The big decision relating to Aer Lingus was of course taken a few years back when the government of the day sold 75pc of the airline. The good thing now is that the State has got commitments from the prospective new owners that Aer Lingus would have struggled to deliver if left in its current shape. The suggestion that Ireland will now lose its national airline is utter rubbish. That status was lost when the initial stake was sold. In any event, Ryanair has assumed that status over recent years and has arguably done a lot more for the national interest than Aer Lingus ever did. After all Ryanair made air travel accessible and affordable for the masses and has made a huge contribution to tourism. One could certainly argue that Ireland is now on the brink of having the best of both worlds, with two airlines of scale serving the country.

People will have different views on the imminent sale of the airline, but it looks a done deal. Over €350m will be received by the Exchequer, which could make a significant contribution to providing economically and socially desirable goods such as more primary healthcare or enhanced education resources.

Instead of delivering such goods, the Government will effectively use these resources and a further €200m more besides to give back to public sector workers the money taken from them under emergency legislation when the economic crisis erupted. This is an example of where politics and economics clash. From an economics perspective the notion of reversing emergency measures when the emergency has not yet dissipated does not look particularly prudent or sensible.

This year the state will spend approximately €5bn more in running the country than it will collect in revenues. Public sector pay increases will add directly to the cost of running the country, although most of the extra earning will find its way back into the economy in expenditure and tax revenues. Nobody could argue that it is not important to put money back into the pockets of workers, but why pick out public sector workers for special attention? The reality is that private sector and public sector workers have both suffered severe pain since 2008, and in fact thousands of private sector workers lost their jobs, while the public sector saw no forced redundancies.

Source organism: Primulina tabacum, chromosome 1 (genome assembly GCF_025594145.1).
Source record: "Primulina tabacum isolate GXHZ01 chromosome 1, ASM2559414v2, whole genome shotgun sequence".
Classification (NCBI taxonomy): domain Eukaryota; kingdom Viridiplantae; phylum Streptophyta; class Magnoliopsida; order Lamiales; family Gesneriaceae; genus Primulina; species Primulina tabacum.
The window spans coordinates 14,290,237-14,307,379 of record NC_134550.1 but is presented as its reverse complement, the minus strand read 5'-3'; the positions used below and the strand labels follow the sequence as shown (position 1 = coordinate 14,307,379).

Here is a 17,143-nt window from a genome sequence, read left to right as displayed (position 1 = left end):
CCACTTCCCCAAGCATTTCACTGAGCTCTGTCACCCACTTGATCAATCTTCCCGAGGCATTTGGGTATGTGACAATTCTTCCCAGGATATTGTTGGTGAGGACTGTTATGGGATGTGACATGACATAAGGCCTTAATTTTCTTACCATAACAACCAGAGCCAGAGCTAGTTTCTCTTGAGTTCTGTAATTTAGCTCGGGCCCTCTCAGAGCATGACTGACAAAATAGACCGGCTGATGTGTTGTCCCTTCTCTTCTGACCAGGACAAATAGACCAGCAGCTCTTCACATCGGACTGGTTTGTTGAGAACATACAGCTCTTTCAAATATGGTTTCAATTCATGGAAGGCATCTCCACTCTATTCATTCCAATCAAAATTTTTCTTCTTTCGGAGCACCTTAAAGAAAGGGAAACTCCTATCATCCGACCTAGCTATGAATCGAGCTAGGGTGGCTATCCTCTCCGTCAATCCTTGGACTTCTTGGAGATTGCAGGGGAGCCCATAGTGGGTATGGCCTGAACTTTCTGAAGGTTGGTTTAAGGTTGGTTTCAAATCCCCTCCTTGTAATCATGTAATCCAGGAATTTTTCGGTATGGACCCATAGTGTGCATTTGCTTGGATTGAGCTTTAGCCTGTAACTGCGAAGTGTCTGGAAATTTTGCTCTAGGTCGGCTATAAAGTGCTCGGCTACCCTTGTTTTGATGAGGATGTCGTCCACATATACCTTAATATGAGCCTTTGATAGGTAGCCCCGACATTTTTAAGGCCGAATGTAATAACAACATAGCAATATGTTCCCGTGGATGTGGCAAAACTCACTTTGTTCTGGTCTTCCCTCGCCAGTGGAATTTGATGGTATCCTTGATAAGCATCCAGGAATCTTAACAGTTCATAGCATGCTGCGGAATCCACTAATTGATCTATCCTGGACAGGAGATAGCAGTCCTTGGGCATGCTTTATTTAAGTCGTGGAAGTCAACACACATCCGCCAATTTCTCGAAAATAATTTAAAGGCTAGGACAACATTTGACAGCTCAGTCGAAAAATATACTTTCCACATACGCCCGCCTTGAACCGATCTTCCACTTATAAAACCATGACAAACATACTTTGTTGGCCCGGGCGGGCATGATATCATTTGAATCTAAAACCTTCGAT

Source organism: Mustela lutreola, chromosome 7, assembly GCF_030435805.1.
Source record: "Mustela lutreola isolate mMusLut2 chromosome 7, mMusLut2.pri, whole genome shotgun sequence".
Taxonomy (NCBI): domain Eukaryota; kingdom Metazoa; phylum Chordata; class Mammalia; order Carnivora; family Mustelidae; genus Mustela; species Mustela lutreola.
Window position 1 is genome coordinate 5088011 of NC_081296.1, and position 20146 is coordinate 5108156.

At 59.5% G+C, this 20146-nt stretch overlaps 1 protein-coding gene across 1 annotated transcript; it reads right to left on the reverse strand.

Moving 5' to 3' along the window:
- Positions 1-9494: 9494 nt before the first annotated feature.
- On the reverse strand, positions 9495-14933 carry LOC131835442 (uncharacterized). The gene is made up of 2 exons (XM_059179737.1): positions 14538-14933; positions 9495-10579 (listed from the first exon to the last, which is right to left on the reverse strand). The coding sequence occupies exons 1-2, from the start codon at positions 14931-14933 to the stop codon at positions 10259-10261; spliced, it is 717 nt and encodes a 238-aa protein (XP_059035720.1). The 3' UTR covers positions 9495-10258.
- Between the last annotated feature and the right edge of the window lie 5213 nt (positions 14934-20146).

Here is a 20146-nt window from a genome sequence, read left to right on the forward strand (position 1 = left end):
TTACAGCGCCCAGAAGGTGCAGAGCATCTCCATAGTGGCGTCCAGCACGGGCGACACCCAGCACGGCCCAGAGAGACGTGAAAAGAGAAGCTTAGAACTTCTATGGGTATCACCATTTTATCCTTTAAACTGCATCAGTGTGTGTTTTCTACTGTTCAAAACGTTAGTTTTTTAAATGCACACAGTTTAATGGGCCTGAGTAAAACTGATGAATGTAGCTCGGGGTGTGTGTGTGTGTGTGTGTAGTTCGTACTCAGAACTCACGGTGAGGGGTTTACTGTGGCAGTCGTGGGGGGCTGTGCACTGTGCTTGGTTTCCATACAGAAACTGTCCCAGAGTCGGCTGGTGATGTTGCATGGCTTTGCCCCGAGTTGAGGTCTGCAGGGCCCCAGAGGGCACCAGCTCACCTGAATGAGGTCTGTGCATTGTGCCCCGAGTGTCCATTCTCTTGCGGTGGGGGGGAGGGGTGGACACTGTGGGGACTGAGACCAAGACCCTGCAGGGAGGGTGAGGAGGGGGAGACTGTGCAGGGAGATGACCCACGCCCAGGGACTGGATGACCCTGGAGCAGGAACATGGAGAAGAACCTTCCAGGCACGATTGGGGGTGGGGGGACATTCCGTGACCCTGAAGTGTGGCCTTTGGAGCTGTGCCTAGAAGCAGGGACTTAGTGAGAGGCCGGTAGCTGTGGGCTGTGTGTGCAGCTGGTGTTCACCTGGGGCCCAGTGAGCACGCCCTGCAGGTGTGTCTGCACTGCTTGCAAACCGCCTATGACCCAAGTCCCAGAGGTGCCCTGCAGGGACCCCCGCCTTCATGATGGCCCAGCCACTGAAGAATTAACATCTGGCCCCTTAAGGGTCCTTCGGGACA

Self-employed people will also find this latest public sector agreement difficult to stomach, given how the tax system is biased so heavily against them and also given how challenging the environment still is for the self-employed.

Rather than increasing public sector pay, the Government would be much better advised to put money back into workers' pockets through the tax system, starting with a dismantling of the punitive USC. This would benefit all workers and not just the privileged few, many of whom have pension arrangements that the rest of us could only dream about.

However this sort of economic logic, which many public sector workers would obviously disagree with, does not stand up to political scrutiny. The Labour Party is clearly concerned about its political survival and with less than a year to go to an election, will do anything it takes to buy votes. Potentially getting over 300,000 workers on side makes political sense, but is it in the best overall interests of the national good? I think not!

The Irish economy is clearly in recovery mode, but there are still many challenges to overcome, not least the very unbalanced geographical nature of the recovery. The fear now is that auction politics will hold sway over economic prudence over the coming months and the risk is that short-term politically motivated decisions will do longer-term economic damage.

There is some considerable precedent for this, but it is something that economic forecasters will never be able to handle. It is great to have something to blame!

Jim Power is an economist and commentator and is editor of Friends First's regular 'Economic Outlook'